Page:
Thursday, June 18, 2015

Try It! Micro Hike

In just over a week, I will be leading a week long camp for 10-12 year olds at Briar Bush called "Micro Camp." During the camp, the kids will be examining the life of various ecosystems underneath a microscope, learning that there are far more habitats than the large forests, oceans, and deserts that we usually think of first. One activity we educators and interpreters love to share with kids and adults alike is called a Micro Hike. Instead of going on a long hike through the woods, this hike can be done right in your front yard, just as I did!

First, pick a small area on the ground to study. You can either just arbitrarily pick a rough area, or if you want to turn it into a more scientific experience and do a comparison between 2 or more different areas, you can use a set size for replication. One of my favorite ways to do this is to get a cereal box or paper plate out of the recycling bin, and turn it into a frame by cutting out the middle. Then place your frame on the ground and examine the area in the middle. For my front yard study, I studied this patch of grass:

Study what you can first see. How many different plants do you see? You don't have to be a plant expert, all you have to do is look for different leaf shapes and colors. I saw 3 species of plants here, if you don't count the oak represented by the dead leaf. This is what we see every day when we see our "boring" lawns. But here's where it gets really fun and interesting! Start gently parting the vegetation and looking down low for different plants and all the animals that dwell on this miniature forest floor. When I peeled back the blades, this was my first discovery:
A click beetle! When these guys are on their backs, they can snap their thorax with that pinch you see in their bodies and send themselves flying into the air with an audible *click!*, hence their name. If you ever come across a click beetle, gently flip them over onto their back on your palm and watch them flip back over.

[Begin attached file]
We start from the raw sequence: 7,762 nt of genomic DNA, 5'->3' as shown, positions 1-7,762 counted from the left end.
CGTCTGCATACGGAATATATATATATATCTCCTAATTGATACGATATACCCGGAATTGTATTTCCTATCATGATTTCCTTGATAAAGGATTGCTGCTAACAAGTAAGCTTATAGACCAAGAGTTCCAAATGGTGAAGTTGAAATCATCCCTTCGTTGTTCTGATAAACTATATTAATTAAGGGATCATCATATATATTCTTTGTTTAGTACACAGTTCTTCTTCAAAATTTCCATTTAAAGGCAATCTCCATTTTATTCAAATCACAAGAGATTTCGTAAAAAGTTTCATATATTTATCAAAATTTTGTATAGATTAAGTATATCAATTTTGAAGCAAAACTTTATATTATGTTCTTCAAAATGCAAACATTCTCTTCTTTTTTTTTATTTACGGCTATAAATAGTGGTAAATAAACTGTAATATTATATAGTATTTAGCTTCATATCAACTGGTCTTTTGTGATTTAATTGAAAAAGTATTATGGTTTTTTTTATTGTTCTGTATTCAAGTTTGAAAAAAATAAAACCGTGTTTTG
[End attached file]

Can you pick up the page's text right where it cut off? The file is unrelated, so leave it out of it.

I parted the grass a little bit more and found a woodlouse, aka roly-poly or pill bug. Then I found its home! Watch the video I took of the woodlouse burrow below. In just 30 seconds, how many different kinds of animals do you see in an area only 2 inches wide? (You may want to make the video full screen...some of the critters are very small!)
I count at least 6 different animals crawling in and out of the blades of grass in this video! By this point I've been on my micro hike for less than 5 minutes. 

Just to the left of this area, I come across this rain-speckled spiderweb and its creator, out for an evening meal.

And then I find another gem, a snail!
You can see from my finger in the frame just how tiny this little gastropod was.

All in all, in less than 10 minutes, my micro hike yielded at least 3 species of plants, several species of insects, at least three different arachnids, a gastropod, and even a crustacean (yup, roly-polys are related to crabs and shrimp!). 

Going on a micro hike teaches us all to slow down and to think in a different way. We so often think of the big world around us, dominated by trees, birds, shrubs, squirrels, and humans. But there are tiny worlds of startling diversity right under our feet! I think what I love the most about this activity is just how much you can find in such a small area. Even I was amazed at how much I found when I set out to snap a couple of quick shots for this blog. I think I just may have to go out and go on another hike tomorrow!


  1. What? I have LICE in my yard?? Sigh. It's gonna take until the end of time with the flea comb I own.

  2. Great post! Loved it! Thank you!